Tuesday, November 14, 2006

Dump your rubbish in the supermarket

Ben Bradshaw advises food shoppers to leave excessive wrapping at the tills and to report the stores to trading standards (see here)

Highly appropriate advice from the environment minister as the vast majority of stuff which ends up in my wheelie bin probably originates from the supermarket (or more correctly its suppliers) in the first place.

I was amazed to see that packaging had increased by 12% between 1999 and 2005, and now accounts for one-third of an average household's total waste. I suspect it makes up more than one third of my waste but the fact that it has increased at all despite the focus on waste reduction over the last few years is worrying.

If a significant number of people opt to take the ministers advice I don’t think it will be long before the supermarkets start to work with their suppliers to greatly reduce the monstrous amount of packaging which we all carry home with us and then promptly chuck in the bin.

4 comments:

Anonymous said...

Just to play devils advocate:

Using more packaging can mean food keeps longer. Thus reducing waste, meaning the environmental impact of the food industry is lower...

This is a possible situation. Less wastage of food is definitely the case in the US cf Mexico, although perhaps refrigeration and freezing has an effect too...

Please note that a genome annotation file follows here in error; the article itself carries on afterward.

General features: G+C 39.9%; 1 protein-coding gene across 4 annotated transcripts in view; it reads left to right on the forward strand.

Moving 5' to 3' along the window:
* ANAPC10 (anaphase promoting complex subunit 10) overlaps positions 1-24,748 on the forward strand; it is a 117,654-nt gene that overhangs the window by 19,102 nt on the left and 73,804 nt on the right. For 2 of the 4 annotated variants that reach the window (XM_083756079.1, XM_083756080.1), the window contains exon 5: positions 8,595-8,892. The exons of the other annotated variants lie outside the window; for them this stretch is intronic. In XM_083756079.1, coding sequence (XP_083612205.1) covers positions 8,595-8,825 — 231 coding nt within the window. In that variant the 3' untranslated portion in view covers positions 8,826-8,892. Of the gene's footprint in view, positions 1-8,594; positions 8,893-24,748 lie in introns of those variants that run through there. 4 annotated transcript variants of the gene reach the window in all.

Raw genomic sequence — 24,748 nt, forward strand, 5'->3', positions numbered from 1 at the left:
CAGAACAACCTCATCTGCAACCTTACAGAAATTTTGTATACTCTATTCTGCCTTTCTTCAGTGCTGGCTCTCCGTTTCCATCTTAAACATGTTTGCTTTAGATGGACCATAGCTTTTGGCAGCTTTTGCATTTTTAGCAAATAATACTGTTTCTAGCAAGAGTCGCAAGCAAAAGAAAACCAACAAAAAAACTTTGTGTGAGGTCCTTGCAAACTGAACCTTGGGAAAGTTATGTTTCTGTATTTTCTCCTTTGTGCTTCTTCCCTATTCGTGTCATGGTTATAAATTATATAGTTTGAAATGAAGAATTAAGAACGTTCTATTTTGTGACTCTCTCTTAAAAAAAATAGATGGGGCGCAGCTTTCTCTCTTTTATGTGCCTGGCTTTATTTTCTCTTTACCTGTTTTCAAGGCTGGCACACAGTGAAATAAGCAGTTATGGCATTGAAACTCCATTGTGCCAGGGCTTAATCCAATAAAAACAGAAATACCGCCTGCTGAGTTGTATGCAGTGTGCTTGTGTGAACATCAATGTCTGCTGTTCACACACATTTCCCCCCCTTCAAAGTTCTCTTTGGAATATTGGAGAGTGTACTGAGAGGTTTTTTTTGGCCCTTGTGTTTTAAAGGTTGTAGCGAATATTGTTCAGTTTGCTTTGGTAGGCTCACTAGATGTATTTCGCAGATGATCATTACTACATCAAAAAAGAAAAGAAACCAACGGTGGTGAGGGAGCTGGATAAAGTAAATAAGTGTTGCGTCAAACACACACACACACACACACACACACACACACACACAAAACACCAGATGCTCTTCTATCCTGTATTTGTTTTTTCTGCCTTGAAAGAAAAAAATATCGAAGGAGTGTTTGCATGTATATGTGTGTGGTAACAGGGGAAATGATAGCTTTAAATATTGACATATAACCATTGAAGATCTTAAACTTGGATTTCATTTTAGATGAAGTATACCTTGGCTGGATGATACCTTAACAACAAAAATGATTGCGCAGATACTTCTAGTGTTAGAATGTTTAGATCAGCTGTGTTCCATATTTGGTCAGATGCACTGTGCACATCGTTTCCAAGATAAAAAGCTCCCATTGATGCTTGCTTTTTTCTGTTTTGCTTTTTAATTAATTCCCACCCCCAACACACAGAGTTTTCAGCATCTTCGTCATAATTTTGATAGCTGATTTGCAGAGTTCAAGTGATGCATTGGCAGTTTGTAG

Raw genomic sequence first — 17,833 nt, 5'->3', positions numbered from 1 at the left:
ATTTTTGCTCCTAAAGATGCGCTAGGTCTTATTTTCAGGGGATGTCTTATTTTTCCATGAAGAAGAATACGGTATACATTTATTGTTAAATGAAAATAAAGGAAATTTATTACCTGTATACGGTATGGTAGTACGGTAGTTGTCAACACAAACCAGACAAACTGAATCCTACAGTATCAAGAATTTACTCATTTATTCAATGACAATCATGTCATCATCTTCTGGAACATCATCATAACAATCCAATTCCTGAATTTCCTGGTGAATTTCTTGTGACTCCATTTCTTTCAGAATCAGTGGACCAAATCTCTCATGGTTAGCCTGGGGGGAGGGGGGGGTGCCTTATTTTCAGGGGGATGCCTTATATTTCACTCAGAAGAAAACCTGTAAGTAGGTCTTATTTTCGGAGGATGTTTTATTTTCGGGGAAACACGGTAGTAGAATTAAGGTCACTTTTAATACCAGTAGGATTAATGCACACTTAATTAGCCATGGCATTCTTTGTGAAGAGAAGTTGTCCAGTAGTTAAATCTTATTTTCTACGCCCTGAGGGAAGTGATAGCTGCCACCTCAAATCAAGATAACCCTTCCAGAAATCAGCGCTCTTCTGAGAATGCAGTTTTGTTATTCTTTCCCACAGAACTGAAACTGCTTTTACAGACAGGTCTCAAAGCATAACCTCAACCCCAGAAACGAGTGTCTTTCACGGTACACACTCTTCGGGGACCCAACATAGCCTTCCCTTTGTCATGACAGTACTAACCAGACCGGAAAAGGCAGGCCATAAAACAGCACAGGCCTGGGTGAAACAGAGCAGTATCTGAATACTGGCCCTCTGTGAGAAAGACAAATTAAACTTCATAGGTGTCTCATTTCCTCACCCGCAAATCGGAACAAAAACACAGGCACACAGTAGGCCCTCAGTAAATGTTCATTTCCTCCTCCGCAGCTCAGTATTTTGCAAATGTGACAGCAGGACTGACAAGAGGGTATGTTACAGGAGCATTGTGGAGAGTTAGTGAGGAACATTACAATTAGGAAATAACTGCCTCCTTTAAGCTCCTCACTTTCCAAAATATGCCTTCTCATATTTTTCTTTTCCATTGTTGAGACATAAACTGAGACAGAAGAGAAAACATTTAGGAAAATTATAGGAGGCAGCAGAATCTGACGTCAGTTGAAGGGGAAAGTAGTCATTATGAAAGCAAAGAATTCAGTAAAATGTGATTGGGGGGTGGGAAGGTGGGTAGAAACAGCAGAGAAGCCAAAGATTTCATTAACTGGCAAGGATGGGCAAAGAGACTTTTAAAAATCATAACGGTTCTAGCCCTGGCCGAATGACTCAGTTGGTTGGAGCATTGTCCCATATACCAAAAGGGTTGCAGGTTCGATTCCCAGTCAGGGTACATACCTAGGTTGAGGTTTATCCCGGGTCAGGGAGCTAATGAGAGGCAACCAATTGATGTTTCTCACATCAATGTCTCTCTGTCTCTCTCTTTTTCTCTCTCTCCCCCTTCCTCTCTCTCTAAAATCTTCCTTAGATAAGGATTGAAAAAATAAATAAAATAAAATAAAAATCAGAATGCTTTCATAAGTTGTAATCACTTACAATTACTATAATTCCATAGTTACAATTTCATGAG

Its just very difficult to analyze all this. The total lifecycle needs to be taken into account. Similarly, biodegradable packaging release more greenhouse gases over its lifecycle...

The environment is complex, far more complex than pressure groups would have us believe (nice simple messages are easy to get across).
Then again, buying fruit and veg unpackaged makes sense to me. Its cheaper and you can buy just what you need to minimise waste. There's little else I consider being over packaged.

Jock Coats said...

I don't know how true it is, but I was told years ago now that in germany shoppers have long had the right to leave surplus packaging at the store for them to dispose of. Though some caution is needed of course - we don't all want to take an hour in the queue at the check-out!

Of course if the food we buy actually looked like it should then we would need less packaging that seems simply to be there to show you how it might have looked if you had made it yourself from fresh!

Tony Ferguson said...

Don't get me started on cookery books which use fake techniques to get food to look good for a photo shot - there's a case for either Trading standards or the advertising standards people to get involved. I guess the question of packaging from shops and supermarkets is one of how much is needed. Anyone with young children will know how much packaging waste can be produced at Christmas time. I still feel that food consumption produces too large a percentage of my household waste but maybe it is just the large number of teenagers!

Nicola said...

We should be buying local food from local shops in brown paper bags.

DON'T start me on the rest of the waste our over consumeristic society consumes